On our kamado smoker reviews, we have to discover the best kamado smokers out there.
A summary of our findings
Among the five smokers we picked, it is rather difficult to point out the best. The “best” is very relative: what may be useful for one could be bad for another. All five smokers are right in their way, and each has its buyer category.
- What is kamado smoker?
- How do kamado smokers work?
- The advantage of using kamado smokers
- The important caveat to consider
- What to consider when buying a kamado smoker?
- Cooking area
- How we picked and tested
- Best kamado smokers Reviews
- Char-Griller 06620 Akorn Kamado Kooker Smoker
- Char-Griller E06614 Akorn Jr. Kamado Kooker Smoker
- Pit Boss 71220 Kamado BBQ Ceramic Grill Cooker
- Grill Dome Infinity Series Kamado Smoker
- Primo 778 Extra-Large Oval Ceramic Charcoal Smoker
What is kamado smoker?
A kamado smoker is a type of charcoal smoker in a sealed ceramics body. Kamado smokers very often function not only as smokers but also as ovens or grills.
Kamado smokers have distinct advantages and disadvantages over other types of smokers.
First of all, being technically charcoal smokers, kamado smokers deliver an excellent smoky meat flavor. However, because of their unique features, kamado smokers can provide even more delicious meat than a charcoal smoker would. We’ll explain why in a moment.
Kamado smokers also hold the heat inside very well, which makes them ideal for extra-slow cooking and smoking. And besides, because they are nearly fully airtight (only their intakes and exhausts are open), they can be easily used in cold areas or winter.
On the other hand, kamado smokers typically are much more massive than their charcoal, propane, and electric counterparts. In spite of this, kamado smokers are usually very fragile and can crack easily.
Well, that’s the case if you’ve got a ceramic kamado smoker. We would advise you to go for one since they are the best when it comes to smoking.
How do kamado smokers work?
We’ve already mentioned that kamado smokers are necessarily charcoal smokers. However, they can produce a much better meat flavor.
Very well insulated thanks to their full sides, kamado smokers need less charcoal and oxygen to working. As a result, the airflow out of the smoker’s chimney is considerably reduced.
As the meat heats up, a lot of liquid evaporates from its surfaces. And the stronger the airflow in the smoker, the more the meat dries out. Pork shoulders, for example, may lose as much as 30% of their weight in an offset smoker. In a kamado smoker, water loss often does not exceed 20%.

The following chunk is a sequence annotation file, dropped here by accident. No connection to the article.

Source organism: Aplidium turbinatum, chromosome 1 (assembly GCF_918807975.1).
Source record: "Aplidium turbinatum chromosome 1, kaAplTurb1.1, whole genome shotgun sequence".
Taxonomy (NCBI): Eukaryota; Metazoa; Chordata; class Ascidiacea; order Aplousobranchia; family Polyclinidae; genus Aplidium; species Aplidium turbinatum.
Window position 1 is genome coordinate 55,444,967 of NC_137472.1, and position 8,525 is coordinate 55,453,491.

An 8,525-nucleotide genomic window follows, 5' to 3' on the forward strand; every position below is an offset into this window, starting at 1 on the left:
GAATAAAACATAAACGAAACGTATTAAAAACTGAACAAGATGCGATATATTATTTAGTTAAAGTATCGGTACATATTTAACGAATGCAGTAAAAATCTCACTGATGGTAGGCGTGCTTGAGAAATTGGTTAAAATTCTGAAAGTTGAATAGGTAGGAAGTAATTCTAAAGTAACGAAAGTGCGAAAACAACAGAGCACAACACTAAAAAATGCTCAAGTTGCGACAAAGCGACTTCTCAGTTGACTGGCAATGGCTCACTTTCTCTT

Because kamado smokers have low airflow, the evaporation in them is very reduced. Finally, you get meat that is noticeably juicier.
Not that charcoal smokers can’t smoke high meat, but if you want to try out something new, a kamado smoker will allow you that.
The advantage of using kamado smokers
In kamado smokers, the meat is also usually higher up above the coals, which prevents flare-ups that often spoil the meat.
Another advantage of kamado smokers is that they retain heat in them very well. Because ceramic walls are so well insulated and absorb and radiate heat so efficiently, kamado smokers are exceptionally good at holding steady temperatures for a long time.
The excellent heat insulation of kamado smokers has one downside as well though. That is, it limits what kind of cooking you can do.
This disadvantage doesn’t concern smoking, but if you plan to grill, bake, or roast food in a kamado smoker, then you’ll probably have a hard time.
So, the thing is that 2-zone cooking in a kamado is complicated. Due to the heat retention capabilities of ceramics, it is nearly impossible to separate a kamado in 2 cooking zones with a 100-200 degree Fahrenheit temperature difference.
Much cheaper charcoal grills and smokers do this quickly, but they, on the other hand, don’t retain heat nearly as well.
It should be noted though that this disadvantage mainly concerns round smokers. Oval smokers can do 2-zone cooking, albeit they may be less efficient at it than regular charcoal smokers.
A thing that isn’t a downside is that kamado smokers tend to heat up slower. If you’ve got some time to spend, then this won’t be an issue for you.
Besides, once the walls do heat up, it will take a very long time for them to cool down, which is another thing that contributes to the thermal efficiency of kamado smokers. Again, this also is a double-edged sword: for example, if you overshoot your target temp, it may take you some time get it down to the desired level.
The important caveat to consider
There is one thing that you need to know about kamado smokers.
Because they are almost airtight, the coals may starve for oxygen during shutdown or at low temps. If you at this very moment open the lid of the smoker, oxygen will rush in, causing a fireball that may seriously injure you.